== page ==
Seaweed, straight from the drainage ditch, leads to citation for Hawaiian Chinatown store

Ogonori, also called ogo or sea moss, is a type of edible seaweed eaten along the coasts of Japan, Southeast Asia, Hawaii, and the Caribbean. Ogonori is typically eaten cold and, for the up-and-coming microbiologists in the crowd who have spent hours autoclaving, ogo is a source of the thickener agar.

Apparently it’s easy to find – in Hawaii.

A seafood and produce store in Chinatown was cited by a Department of Health sanitarian Friday after a KHON2 report showed a man picking ogo from a drainage canal at Ala Moana Beach Park and then selling it to the owner of the business.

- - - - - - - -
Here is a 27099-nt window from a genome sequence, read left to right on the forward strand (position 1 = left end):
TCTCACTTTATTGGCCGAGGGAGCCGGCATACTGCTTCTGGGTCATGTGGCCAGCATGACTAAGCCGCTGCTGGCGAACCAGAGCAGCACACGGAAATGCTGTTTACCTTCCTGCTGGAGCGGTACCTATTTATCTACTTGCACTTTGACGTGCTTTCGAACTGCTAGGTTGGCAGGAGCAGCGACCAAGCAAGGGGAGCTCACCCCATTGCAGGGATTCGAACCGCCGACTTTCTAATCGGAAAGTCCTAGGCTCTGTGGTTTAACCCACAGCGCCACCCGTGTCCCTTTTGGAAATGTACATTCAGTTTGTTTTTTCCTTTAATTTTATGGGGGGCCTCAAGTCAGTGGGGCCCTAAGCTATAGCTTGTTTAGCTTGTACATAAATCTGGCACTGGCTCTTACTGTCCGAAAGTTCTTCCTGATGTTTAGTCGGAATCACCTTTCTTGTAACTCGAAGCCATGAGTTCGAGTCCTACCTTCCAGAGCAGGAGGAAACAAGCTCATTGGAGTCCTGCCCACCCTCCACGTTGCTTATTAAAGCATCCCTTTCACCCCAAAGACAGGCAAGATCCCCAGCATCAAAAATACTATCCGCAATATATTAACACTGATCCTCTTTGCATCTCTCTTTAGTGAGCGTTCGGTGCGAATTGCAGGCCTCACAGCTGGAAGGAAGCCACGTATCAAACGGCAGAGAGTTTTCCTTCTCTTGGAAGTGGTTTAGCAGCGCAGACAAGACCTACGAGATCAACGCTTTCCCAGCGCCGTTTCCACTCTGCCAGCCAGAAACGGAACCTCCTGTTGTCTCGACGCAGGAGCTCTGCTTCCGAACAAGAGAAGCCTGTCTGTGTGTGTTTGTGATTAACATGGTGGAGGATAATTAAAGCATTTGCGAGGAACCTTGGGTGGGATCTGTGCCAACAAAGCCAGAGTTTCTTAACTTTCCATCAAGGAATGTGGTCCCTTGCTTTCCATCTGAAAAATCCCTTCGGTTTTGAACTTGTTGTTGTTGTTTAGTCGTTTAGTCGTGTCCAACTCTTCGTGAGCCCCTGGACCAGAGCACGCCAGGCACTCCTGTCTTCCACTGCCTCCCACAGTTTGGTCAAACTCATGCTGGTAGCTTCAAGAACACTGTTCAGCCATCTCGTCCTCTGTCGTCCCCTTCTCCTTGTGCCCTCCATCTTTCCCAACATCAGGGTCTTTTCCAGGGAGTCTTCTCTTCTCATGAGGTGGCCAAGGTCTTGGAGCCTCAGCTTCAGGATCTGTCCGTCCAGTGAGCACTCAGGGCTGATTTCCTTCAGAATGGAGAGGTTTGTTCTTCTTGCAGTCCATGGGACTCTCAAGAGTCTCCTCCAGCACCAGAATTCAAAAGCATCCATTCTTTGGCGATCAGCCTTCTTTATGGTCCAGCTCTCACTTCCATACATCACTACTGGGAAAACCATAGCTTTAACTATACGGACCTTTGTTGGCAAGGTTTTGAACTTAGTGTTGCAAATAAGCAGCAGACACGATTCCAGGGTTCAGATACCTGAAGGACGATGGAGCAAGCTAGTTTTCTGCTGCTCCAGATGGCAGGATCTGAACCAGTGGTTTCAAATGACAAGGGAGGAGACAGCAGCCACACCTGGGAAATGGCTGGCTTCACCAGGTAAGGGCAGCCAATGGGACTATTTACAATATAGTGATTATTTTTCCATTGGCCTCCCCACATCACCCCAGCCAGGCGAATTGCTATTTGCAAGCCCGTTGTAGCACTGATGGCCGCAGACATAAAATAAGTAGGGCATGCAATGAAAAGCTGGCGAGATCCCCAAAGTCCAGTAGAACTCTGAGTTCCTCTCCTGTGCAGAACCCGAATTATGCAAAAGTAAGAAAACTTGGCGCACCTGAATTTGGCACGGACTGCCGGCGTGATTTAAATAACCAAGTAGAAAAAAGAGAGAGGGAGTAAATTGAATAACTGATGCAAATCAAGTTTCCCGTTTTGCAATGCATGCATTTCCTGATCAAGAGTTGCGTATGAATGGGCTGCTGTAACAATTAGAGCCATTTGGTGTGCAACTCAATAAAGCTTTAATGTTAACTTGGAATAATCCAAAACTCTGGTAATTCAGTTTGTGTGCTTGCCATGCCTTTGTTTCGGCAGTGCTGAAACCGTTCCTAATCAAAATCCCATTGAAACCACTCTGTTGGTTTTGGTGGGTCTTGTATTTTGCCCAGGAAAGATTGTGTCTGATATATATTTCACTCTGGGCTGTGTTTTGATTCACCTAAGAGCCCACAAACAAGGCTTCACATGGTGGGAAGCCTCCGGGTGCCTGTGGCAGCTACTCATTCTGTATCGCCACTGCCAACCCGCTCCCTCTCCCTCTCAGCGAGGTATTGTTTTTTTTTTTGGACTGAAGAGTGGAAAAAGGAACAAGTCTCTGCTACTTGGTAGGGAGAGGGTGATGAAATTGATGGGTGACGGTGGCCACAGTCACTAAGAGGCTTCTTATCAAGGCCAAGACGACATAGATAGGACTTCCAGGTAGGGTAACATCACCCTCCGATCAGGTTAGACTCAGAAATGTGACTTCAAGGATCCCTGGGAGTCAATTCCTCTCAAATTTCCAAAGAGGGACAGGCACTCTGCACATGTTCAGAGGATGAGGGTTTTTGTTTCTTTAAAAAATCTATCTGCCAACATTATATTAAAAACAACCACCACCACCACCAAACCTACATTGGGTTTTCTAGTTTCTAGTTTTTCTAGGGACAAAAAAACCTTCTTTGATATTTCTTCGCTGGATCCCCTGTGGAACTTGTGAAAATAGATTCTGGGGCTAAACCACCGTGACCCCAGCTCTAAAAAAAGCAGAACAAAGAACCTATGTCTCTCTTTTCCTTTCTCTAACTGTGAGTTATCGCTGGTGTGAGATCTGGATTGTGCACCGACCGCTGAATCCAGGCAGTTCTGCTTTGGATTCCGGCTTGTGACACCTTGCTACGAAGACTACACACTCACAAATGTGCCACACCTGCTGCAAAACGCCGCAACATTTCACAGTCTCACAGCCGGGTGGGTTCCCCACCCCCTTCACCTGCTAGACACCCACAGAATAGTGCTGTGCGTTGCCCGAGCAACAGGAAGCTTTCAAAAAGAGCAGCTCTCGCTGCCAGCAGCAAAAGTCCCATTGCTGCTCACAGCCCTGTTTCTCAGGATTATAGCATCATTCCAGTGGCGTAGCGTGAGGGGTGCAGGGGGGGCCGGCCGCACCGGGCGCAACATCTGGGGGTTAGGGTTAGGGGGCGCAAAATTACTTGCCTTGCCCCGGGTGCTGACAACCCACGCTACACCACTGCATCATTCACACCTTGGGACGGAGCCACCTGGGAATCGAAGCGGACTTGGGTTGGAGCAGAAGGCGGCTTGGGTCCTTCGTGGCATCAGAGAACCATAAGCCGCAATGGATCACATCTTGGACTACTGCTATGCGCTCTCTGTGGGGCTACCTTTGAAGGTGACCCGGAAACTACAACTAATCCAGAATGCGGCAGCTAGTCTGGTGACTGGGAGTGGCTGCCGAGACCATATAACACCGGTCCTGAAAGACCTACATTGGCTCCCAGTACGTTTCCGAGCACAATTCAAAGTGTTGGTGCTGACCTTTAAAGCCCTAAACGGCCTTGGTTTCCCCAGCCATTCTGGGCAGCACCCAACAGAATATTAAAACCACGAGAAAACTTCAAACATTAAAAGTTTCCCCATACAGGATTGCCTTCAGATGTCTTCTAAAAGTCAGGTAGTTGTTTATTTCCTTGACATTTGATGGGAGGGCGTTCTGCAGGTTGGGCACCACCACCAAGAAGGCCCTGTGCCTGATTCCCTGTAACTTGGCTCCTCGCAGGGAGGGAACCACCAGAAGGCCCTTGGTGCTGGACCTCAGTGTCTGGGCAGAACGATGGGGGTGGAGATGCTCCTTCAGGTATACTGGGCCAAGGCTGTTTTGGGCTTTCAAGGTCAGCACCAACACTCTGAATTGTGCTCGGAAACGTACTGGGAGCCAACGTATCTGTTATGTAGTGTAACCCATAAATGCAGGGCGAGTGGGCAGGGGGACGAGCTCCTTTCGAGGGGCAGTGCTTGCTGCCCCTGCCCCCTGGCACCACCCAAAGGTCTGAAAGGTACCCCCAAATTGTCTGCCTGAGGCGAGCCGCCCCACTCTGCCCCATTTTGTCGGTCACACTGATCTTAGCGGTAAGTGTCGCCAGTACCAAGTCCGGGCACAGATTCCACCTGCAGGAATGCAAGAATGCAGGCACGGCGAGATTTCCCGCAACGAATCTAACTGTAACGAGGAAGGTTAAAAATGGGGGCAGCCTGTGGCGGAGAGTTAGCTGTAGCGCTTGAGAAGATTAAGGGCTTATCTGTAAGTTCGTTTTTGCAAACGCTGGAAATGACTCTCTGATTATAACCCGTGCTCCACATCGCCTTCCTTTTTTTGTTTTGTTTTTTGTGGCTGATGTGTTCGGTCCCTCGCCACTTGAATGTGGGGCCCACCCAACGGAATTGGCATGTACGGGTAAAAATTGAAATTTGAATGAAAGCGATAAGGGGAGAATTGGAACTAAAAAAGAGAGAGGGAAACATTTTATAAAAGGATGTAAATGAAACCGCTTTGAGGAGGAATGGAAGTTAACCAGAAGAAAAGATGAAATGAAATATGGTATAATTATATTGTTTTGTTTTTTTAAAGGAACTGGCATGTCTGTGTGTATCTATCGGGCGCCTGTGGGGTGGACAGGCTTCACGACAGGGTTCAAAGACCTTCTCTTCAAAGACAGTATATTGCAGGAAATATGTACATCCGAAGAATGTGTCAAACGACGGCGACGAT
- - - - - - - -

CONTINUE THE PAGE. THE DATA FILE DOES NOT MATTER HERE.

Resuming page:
A Sanitation Branch inspector cited Cruzzette Store owner Felicidad Dela Cruz for purchasing ogo from an “unapproved source.”  Dela Cruz faced a fine of up to $1,000 a day had she continued to purchase ogo from the man captured on Thursday’s video by KHON2.

“She said that if somebody gonna get sick it will be my fault,” said Dela Cruz, as she described her conversation with the health inspector.

When asked what she had learned about food safety, Dela Cruz was quick to reply.

 “To know where my product (is) coming from and to be safe,” she said in broken English.  “I don’t want anybody get sick.”